I get a tonne of traffic googling Ottawa’s new water park. Next summer promises to be a wet one as there are not one but TWO water parks opening in the capital. In the east end, there’s Calypso, which promises to be Canada’s largest water park — cool! And in the west end near Barrhaven, we will have Alottawata off Moodie near the 416. Both are scheduled to open in June 2010.

Edited to add: Alottawata Park has now delayed their opening until June 2012, but you can see pictures from my special sneak peek preview of Calypso Water Park or read about our visit to Calypso park the first week it opened. Fun! And check my “Ottawa Family Fun” archives for more suggestions on great things to see and do in Ottawa!


Congratulations to Rebecca of A Little Bit of Momsense, winner of the HP Photosmart Wireless Premium Fax All-in-One!

Thank you for all your suggestions — some of them made me laugh, most of them inspired me, and some of them I’ve already done! If nothing else, they’ll keep me thinking through the next 240 or so days of shooting!

Thanks again to Hill and Knowlton Canada and HP for sponsoring this contest!


At the end of April 2009, the Senate of Canada released a report titled Early Childhood Education and Care: Next Steps. I printed it out and have been lugging it around with me (it runs more than 200 pages) for the better part of a month. If you are at all interested in the issues of daycare, child care and early childhood education in Canada, and how Canada compares to the rest of the world, I highly recommend you make yourself a copy and find the time to read it. If you’ve never read a Parliamentary report, you don’t know what you’re missing! And if you can’t quite find the couple of spare hours you’ll need to polish it off, fear not, because I am going to break it down for you and share the highlights over the next little while.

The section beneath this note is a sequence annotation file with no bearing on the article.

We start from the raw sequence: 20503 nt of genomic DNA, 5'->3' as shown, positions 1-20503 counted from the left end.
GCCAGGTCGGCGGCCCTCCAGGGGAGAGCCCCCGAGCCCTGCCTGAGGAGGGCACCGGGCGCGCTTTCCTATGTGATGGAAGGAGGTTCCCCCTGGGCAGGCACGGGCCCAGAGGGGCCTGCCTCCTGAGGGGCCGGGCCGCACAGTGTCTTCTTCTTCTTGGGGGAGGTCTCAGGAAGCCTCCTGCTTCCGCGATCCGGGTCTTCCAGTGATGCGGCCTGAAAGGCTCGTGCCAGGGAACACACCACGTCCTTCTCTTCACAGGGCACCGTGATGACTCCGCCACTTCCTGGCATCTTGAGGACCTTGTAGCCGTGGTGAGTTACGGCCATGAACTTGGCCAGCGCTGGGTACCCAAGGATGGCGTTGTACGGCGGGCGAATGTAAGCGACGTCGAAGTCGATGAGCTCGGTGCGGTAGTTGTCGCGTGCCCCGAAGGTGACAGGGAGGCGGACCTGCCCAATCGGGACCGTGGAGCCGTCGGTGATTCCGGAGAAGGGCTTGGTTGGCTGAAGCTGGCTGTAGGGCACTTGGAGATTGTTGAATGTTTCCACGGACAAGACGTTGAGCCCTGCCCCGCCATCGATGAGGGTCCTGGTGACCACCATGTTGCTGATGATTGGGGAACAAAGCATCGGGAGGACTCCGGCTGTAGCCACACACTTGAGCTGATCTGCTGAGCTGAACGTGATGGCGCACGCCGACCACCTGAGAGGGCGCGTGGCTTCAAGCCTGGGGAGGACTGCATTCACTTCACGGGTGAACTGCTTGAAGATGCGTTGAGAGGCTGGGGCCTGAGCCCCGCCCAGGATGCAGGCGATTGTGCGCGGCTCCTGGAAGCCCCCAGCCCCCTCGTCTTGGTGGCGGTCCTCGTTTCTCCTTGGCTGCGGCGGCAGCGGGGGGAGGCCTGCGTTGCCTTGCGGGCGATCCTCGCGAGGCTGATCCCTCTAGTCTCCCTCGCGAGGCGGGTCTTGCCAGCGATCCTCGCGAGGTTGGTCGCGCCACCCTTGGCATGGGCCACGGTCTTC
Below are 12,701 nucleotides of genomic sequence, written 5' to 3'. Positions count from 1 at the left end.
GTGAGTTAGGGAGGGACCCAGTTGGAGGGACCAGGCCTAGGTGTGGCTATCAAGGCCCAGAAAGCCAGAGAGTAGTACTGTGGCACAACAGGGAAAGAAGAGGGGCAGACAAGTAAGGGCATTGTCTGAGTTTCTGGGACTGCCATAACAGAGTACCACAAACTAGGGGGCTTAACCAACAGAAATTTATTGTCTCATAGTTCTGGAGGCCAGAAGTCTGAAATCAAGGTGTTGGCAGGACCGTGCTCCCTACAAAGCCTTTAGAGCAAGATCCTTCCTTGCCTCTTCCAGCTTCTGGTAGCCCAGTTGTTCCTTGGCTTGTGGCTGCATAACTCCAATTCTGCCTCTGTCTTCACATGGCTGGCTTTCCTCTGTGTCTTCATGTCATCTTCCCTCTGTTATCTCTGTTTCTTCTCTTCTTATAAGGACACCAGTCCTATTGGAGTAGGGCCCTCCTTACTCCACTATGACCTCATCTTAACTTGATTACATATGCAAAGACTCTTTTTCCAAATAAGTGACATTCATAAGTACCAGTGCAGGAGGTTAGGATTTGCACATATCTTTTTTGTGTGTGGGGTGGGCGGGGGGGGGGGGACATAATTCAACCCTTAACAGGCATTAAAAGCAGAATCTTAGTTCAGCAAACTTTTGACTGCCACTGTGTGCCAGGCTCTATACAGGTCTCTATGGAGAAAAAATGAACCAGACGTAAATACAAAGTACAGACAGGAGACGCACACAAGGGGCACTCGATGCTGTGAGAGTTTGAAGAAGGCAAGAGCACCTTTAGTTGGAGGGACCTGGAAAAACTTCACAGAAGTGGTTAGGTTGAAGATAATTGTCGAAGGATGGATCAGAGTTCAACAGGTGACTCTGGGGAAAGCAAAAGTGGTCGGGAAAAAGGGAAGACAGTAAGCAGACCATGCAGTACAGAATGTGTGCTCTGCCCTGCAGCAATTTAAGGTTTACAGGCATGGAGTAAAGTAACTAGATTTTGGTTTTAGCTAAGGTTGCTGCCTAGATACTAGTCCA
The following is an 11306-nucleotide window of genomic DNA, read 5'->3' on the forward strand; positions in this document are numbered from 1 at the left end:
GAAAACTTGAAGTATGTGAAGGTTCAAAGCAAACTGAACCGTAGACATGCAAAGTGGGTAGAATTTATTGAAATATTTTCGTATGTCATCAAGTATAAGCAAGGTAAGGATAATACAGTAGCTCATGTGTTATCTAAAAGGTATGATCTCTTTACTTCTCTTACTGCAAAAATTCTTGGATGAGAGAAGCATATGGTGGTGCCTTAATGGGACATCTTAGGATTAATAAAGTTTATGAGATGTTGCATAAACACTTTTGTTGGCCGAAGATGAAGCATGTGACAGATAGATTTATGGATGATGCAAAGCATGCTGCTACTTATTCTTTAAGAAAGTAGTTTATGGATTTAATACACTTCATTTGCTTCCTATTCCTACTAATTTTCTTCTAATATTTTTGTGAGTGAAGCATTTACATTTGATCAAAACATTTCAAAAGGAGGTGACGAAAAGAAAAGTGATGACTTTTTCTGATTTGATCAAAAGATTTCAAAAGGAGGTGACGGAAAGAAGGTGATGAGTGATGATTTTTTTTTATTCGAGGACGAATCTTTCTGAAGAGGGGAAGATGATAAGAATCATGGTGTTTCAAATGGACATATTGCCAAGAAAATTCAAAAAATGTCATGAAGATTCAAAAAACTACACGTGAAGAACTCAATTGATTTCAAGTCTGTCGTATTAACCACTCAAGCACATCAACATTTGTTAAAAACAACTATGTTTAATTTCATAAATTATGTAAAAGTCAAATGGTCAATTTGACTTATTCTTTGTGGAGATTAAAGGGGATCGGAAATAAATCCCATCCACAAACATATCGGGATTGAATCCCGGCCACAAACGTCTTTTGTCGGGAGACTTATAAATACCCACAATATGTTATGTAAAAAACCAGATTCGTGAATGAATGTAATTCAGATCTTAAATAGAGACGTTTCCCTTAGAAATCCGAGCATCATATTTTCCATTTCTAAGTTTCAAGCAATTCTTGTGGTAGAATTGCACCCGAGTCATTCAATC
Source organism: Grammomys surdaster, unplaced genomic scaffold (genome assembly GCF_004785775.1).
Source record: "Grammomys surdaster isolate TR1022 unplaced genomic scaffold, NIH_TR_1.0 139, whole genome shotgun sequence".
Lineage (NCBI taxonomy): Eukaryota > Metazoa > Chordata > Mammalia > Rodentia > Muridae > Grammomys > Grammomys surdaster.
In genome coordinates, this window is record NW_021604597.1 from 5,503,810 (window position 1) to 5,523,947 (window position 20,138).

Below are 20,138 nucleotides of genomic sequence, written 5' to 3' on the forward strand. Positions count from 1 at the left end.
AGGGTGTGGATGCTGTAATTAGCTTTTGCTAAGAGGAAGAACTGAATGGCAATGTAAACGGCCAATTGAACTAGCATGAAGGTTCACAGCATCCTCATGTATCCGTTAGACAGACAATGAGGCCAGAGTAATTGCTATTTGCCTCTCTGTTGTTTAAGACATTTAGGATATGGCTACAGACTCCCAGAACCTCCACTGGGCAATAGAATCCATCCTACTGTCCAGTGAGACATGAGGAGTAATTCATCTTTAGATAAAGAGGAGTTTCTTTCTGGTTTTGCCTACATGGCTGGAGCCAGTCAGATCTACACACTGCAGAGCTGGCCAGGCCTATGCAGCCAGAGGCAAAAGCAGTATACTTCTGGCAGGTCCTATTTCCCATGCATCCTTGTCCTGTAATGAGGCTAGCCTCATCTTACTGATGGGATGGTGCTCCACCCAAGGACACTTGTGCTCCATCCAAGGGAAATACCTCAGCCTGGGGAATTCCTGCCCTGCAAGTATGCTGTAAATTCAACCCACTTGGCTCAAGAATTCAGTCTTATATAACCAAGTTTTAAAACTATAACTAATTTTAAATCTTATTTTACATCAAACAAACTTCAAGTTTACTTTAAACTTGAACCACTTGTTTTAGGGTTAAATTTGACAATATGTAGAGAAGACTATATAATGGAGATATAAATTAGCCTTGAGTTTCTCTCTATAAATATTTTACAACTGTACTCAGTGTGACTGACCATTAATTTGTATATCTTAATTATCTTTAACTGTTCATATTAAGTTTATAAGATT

When I read the Executive Summary, my first reaction was eyeball-rolling disappointment. The main recommendations are (spoiler alert!):

1. That the Prime Minister appoint a Minister of State for Children and Youth, “with responsibilities to include working with provincial and territorial governments to advance quality early learning, parenting programs and child care” and to research early childhood development and learning.

2. The Minister should be advised by a new National Advisory Council on Children, on matters of “how to best support parents and advance quality early learning and child care.” The Council would be populated by “Parliamentarians, other stakeholders, community leaders and parents, with appropriate representation from Aboriginal communities.”

3. That the government call a series of multi-jurisdictional meetings to establish a “pan-Canadian framework to provide policies and programs to support children and their families” and establish a “federal/provincial/territorial Council of Ministers…to meet anually to review Canada’s progress with respect to other OECD countries and to share best practices.”